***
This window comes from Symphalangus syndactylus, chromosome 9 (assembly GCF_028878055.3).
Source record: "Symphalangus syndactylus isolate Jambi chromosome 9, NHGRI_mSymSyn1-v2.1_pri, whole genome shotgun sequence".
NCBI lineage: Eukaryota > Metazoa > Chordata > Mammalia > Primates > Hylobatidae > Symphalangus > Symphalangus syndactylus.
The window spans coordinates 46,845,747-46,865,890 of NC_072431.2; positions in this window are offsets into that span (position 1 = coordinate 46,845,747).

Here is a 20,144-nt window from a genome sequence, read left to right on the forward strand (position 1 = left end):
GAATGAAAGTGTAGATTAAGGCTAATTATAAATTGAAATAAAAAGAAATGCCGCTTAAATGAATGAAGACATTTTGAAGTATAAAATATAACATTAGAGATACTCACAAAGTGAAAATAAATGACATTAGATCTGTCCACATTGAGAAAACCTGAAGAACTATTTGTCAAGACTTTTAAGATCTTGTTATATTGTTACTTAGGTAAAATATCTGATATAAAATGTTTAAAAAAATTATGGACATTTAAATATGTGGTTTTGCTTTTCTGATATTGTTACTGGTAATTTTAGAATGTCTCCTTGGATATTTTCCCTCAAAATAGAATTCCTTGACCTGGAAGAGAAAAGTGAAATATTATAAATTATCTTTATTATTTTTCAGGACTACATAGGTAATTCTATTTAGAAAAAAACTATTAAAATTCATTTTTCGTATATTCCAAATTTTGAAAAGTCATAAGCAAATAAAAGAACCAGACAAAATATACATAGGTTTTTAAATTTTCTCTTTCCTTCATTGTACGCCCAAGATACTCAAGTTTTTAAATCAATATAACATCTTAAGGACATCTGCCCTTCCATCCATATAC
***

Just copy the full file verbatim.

This window comes from Symphalangus syndactylus, chromosome 9 (assembly GCF_028878055.3).
Source record: "Symphalangus syndactylus isolate Jambi chromosome 9, NHGRI_mSymSyn1-v2.1_pri, whole genome shotgun sequence".
NCBI lineage: Eukaryota > Metazoa > Chordata > Mammalia > Primates > Hylobatidae > Symphalangus > Symphalangus syndactylus.
The window spans coordinates 46,845,747-46,865,890 of NC_072431.2; positions in this window are offsets into that span (position 1 = coordinate 46,845,747).

Here is a 20,144-nt window from a genome sequence, read left to right on the forward strand (position 1 = left end):
GAATGAAAGTGTAGATTAAGGCTAATTATAAATTGAAATAAAAAGAAATGCCGCTTAAATGAATGAAGACATTTTGAAGTATAAAATATAACATTAGAGATACTCACAAAGTGAAAATAAATGACATTAGATCTGTCCACATTGAGAAAACCTGAAGAACTATTTGTCAAGACTTTTAAGATCTTGTTATATTGTTACTTAGGTAAAATATCTGATATAAAATGTTTAAAAAAATTATGGACATTTAAATATGTGGTTTTGCTTTTCTGATATTGTTACTGGTAATTTTAGAATGTCTCCTTGGATATTTTCCCTCAAAATAGAATTCCTTGACCTGGAAGAGAAAAGTGAAATATTATAAATTATCTTTATTATTTTTCAGGACTACATAGGTAATTCTATTTAGAAAAAAACTATTAAAATTCATTTTTCGTATATTCCAAATTTTGAAAAGTCATAAGCAAATAAAAGAACCAGACAAAATATACATAGGTTTTTAAATTTTCTCTTTCCTTCATTGTACGCCCAAGATACTCAAGTTTTTAAATCAATATAACATCTTAAGGACATCTGCCCTTCCATCCATATAC